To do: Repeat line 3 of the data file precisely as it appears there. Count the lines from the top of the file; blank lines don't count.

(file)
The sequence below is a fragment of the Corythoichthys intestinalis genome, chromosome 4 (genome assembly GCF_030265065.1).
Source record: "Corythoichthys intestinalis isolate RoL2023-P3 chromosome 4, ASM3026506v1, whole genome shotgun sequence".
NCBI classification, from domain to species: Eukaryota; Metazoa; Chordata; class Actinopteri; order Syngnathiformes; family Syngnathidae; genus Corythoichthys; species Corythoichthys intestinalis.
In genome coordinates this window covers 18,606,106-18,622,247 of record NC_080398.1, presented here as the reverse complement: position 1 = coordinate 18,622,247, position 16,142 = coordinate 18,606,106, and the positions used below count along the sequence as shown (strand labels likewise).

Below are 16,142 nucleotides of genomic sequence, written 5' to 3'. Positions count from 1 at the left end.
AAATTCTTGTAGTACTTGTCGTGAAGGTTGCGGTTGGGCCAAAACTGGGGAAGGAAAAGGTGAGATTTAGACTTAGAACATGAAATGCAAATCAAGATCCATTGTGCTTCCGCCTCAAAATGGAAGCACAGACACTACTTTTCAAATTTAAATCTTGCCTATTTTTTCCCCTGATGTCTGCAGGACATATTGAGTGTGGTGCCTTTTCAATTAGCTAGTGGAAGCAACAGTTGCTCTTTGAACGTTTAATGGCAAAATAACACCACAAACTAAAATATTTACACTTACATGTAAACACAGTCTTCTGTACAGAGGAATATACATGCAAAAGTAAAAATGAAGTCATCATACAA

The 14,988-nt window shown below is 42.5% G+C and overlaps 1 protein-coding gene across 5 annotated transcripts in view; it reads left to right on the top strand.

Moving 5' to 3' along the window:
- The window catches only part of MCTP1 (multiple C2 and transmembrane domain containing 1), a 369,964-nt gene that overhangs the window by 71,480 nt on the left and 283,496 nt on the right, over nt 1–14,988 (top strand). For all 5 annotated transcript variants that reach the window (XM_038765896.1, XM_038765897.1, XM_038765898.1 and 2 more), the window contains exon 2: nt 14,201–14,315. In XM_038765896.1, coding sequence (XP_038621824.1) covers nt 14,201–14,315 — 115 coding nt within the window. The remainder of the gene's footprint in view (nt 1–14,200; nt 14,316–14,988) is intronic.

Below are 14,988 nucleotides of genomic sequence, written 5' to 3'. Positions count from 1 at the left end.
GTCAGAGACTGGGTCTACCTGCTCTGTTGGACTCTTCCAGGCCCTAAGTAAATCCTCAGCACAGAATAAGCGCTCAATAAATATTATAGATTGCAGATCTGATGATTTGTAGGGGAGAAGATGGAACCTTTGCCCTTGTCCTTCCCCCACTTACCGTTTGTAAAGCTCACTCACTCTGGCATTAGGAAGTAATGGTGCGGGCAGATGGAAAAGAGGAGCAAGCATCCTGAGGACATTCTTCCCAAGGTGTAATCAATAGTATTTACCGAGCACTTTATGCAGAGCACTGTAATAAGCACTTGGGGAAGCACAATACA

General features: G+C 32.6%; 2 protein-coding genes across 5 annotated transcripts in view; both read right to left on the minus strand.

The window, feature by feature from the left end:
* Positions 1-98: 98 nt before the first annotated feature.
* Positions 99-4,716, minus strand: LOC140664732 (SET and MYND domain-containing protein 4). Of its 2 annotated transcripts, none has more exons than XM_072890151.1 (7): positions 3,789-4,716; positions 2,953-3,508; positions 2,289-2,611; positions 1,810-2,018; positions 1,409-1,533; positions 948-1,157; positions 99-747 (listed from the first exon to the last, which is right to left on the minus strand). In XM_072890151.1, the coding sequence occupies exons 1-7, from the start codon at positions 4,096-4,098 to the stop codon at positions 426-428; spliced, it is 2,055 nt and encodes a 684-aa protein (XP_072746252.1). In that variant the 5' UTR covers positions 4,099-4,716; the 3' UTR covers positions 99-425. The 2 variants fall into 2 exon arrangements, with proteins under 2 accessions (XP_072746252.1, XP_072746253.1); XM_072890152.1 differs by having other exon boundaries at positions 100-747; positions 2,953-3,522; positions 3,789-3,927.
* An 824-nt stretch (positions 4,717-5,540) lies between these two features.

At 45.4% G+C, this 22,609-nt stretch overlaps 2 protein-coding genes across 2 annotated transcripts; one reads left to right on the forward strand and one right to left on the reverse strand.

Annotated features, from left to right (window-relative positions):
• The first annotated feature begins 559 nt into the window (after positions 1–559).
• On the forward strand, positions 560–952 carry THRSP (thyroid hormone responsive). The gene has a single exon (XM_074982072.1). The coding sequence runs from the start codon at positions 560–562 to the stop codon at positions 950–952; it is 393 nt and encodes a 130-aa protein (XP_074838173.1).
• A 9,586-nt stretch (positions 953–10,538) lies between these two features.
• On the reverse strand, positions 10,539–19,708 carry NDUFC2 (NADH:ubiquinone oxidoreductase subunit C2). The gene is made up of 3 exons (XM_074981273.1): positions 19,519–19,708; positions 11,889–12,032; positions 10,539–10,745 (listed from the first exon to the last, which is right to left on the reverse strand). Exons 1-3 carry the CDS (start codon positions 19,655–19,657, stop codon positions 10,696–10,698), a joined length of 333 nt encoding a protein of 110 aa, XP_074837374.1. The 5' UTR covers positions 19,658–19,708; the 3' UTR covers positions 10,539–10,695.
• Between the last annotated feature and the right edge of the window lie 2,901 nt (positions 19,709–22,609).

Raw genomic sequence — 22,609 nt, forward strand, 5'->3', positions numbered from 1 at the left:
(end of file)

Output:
NCBI classification, from domain to species: Eukaryota; Metazoa; Chordata; class Actinopteri; order Syngnathiformes; family Syngnathidae; genus Corythoichthys; species Corythoichthys intestinalis.